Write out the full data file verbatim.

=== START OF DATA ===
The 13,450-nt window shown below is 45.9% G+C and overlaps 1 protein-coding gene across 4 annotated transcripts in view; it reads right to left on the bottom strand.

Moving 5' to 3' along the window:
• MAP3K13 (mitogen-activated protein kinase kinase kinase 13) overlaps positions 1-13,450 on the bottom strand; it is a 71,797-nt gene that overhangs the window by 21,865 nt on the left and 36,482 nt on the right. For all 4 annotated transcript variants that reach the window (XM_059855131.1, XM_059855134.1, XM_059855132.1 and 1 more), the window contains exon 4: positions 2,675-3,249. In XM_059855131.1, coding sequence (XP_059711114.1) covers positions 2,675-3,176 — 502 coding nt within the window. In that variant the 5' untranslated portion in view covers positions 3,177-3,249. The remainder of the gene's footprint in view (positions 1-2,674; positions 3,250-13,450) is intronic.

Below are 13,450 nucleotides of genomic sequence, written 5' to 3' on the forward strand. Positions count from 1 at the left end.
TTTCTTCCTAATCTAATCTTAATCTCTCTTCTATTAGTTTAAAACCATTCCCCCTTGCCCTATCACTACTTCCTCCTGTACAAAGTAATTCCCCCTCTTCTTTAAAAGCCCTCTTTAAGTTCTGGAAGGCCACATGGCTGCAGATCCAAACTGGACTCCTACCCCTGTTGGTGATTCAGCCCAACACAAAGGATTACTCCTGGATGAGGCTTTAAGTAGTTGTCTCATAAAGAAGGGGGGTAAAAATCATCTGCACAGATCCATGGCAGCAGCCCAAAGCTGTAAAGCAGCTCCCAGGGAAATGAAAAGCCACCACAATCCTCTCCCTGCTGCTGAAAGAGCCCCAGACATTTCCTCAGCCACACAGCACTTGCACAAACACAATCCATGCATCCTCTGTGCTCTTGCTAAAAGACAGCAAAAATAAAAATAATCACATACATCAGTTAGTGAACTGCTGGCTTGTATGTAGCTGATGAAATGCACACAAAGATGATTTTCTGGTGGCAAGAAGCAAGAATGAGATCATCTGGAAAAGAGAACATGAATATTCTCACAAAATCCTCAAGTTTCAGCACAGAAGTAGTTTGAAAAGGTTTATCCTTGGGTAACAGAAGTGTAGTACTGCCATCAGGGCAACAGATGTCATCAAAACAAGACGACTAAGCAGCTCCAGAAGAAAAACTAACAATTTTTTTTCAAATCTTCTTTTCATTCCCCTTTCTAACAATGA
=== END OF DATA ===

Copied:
The 13,450-nt window shown below is 45.9% G+C and overlaps 1 protein-coding gene across 4 annotated transcripts in view; it reads right to left on the bottom strand.

Moving 5' to 3' along the window:
• MAP3K13 (mitogen-activated protein kinase kinase kinase 13) overlaps positions 1-13,450 on the bottom strand; it is a 71,797-nt gene that overhangs the window by 21,865 nt on the left and 36,482 nt on the right. For all 4 annotated transcript variants that reach the window (XM_059855131.1, XM_059855134.1, XM_059855132.1 and 1 more), the window contains exon 4: positions 2,675-3,249. In XM_059855131.1, coding sequence (XP_059711114.1) covers positions 2,675-3,176 — 502 coding nt within the window. In that variant the 5' untranslated portion in view covers positions 3,177-3,249. The remainder of the gene's footprint in view (positions 1-2,674; positions 3,250-13,450) is intronic.

Below are 13,450 nucleotides of genomic sequence, written 5' to 3' on the forward strand. Positions count from 1 at the left end.
TTTCTTCCTAATCTAATCTTAATCTCTCTTCTATTAGTTTAAAACCATTCCCCCTTGCCCTATCACTACTTCCTCCTGTACAAAGTAATTCCCCCTCTTCTTTAAAAGCCCTCTTTAAGTTCTGGAAGGCCACATGGCTGCAGATCCAAACTGGACTCCTACCCCTGTTGGTGATTCAGCCCAACACAAAGGATTACTCCTGGATGAGGCTTTAAGTAGTTGTCTCATAAAGAAGGGGGGTAAAAATCATCTGCACAGATCCATGGCAGCAGCCCAAAGCTGTAAAGCAGCTCCCAGGGAAATGAAAAGCCACCACAATCCTCTCCCTGCTGCTGAAAGAGCCCCAGACATTTCCTCAGCCACACAGCACTTGCACAAACACAATCCATGCATCCTCTGTGCTCTTGCTAAAAGACAGCAAAAATAAAAATAATCACATACATCAGTTAGTGAACTGCTGGCTTGTATGTAGCTGATGAAATGCACACAAAGATGATTTTCTGGTGGCAAGAAGCAAGAATGAGATCATCTGGAAAAGAGAACATGAATATTCTCACAAAATCCTCAAGTTTCAGCACAGAAGTAGTTTGAAAAGGTTTATCCTTGGGTAACAGAAGTGTAGTACTGCCATCAGGGCAACAGATGTCATCAAAACAAGACGACTAAGCAGCTCCAGAAGAAAAACTAACAATTTTTTTTCAAATCTTCTTTTCATTCCCCTTTCTAACAATGA